Acc/561 Cvp and Break-Even Analysis

Topics: Costs, Variable cost, Fixed cost Pages: 5 (1559 words) Published: September 3, 2011
CVP and Break-Even Analysis
ACC/561 - Accounting Wk 5
August 29, 2011

Snap Fitness
Snap Fitness, a fitness business based in Minnesota, offers franchise opportunities. The opportunity comes with a start-up fee ranging from $60,000 to $184,000. The following items are included in the start-up fee:

1. Franchise Fee
2. Grand Opening Marketing
3. Leasehold Improvements
4. Utility and Rent Deposits
5. Training
Many people dream of owning a business as opposed to working for another business. The benefits of owning a franchise is priceless if ran properly. This paper will show an estimate amount of variable costs and monthly sales in members and dollars for Snap Fitness. Also included are five examples of variable costs and a summary about purchasing a franchise and the decisions that come along with it. Estimate Amount of Variable Costs

A Snap Fitness franchise is estimated to incur fixed operating costs of $4,000 and $2,000 to lease fitness equipment. A newspaper article providing details about fitness centers like Snap Fitness states this form of business may only require 300 members to reach its break-even point. The cost-volume-profit, also known as CVP, analysis will assist Snap Fitness in determining the effects of changes of volume and costs on the business’ profits. The CVP analysis will help the new franchise apply appropriate profit planning. The CVP analysis determines profit by subtracting total revenue from total costs. The equation separates costs into variable and fixed. The equation coverts to profit = total revenue - total variable costs - total fixed costs. The newspaper stated the average break-even point would be 300 members and each member pays a $26 monthly fee to attend a Snap Fitness center. The break-even point in dollars would be $7,800. With a minimum of 300 members the total revenue for the month is $7,800. The business has estimated total fixed costs of $6,000. To estimate the amount of variable costs Snap Fitness will incur the business must apply the CVP basic equation (Kimmel, Weygandt, & Kieso, 2009).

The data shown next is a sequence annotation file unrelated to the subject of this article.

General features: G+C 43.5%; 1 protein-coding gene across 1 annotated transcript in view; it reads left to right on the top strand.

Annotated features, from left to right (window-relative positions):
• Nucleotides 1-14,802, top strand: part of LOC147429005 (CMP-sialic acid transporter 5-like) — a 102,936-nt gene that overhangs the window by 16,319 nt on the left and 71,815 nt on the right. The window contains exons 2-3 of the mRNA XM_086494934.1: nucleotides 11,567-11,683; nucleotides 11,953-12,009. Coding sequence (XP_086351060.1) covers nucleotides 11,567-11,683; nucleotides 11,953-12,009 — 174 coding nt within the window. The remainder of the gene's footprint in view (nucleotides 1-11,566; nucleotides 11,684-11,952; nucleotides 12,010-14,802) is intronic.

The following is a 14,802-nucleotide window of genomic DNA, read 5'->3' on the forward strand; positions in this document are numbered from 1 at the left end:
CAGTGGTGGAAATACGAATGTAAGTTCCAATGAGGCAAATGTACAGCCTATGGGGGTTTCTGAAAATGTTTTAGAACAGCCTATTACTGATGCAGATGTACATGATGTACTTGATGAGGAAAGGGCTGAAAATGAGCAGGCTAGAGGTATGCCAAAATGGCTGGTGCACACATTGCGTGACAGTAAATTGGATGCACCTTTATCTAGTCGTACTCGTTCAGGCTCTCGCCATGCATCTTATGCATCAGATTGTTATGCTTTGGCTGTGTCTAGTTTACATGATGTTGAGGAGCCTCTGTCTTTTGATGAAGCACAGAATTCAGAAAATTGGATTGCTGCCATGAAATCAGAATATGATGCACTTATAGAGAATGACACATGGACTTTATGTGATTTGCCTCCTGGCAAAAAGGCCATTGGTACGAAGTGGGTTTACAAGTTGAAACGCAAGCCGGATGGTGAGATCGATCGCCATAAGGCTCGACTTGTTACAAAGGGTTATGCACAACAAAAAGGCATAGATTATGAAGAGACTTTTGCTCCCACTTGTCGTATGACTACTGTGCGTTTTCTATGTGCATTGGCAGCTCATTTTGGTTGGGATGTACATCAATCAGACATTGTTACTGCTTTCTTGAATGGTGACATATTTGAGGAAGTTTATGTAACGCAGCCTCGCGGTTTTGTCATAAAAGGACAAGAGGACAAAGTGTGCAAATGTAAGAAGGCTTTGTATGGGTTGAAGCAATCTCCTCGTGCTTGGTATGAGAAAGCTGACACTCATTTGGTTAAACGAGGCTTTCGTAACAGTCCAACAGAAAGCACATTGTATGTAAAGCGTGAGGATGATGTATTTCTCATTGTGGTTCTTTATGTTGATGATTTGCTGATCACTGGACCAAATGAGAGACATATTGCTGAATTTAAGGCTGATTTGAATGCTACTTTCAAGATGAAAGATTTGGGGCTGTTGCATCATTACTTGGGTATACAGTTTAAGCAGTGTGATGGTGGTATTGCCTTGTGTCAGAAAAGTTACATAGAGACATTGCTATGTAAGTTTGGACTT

Profit = Total Revenue – Total Variable Costs – Total Fixed Costs
= $7,800 – Total Variable Costs – $6,000
= $7,800 – $6,000
= $1,800 Variable Costs
By applying the CVP analysis Snap Fitness has identified its total variable costs to be $1,800 per month. As illustrated in the estimated monthly statement below, Snap Fitness is expected to acquire a minimum of $7,800 in sales, variable costs of $1,800, a contribution margin of $6,000, fixed costs of $6,000, concluding in the break-even point of $0 net income. The CVP analysis helps management in the decision-making process to identify the relationship between costs and revenues and to seek forms to increase business health. Another key benefit of the CVP analysis is its ability to help management reach the desired target net income for the end of the period because it clarifies the required amount of business needed to meet goals (Kimmel, Weygandt, & Kieso, 2009).

Monthly Sales
For Snap Fitness to be successful the company must set monthly sales goal for the company to achieve. These goals must be set so the company has a barometer to gauge if they will be able to have the cash flow to meet its financial obligations. Another use of these goals is to measure if the sales crew is meeting performance levels. Snap Fitness needs to meet $17,800 in monthly sales to achieve their Target Net Income of $10,000. The income amount of $10,000 will enable the company to cover costs and make a profit for the investors. To make the monthly sales goal of $17,800 the sales team must sign-up and additional 685 new members. To find what the required sales are to meet the $10,000 goal the Target Net Income formula must be used.

Required Sales = Variable Cost + Fixed Costs + Target Net Income
17,800 = 1,800 + 6,000 + 10,000
Examples of Variable Costs
Most fixed costs are easy to plan for and estimate....

References: Dahl, D. (2011). Top 10 Reasons to Run Your Own Business. Inc. Retrieved on August 28, 2011
Kimmel, P. D., Weygandt, J. J., & Kieso, D. E. (2009). Accounting: Tools for business decision
making (3rd ed.). Hoboken, NJ: John Wiley & Sons
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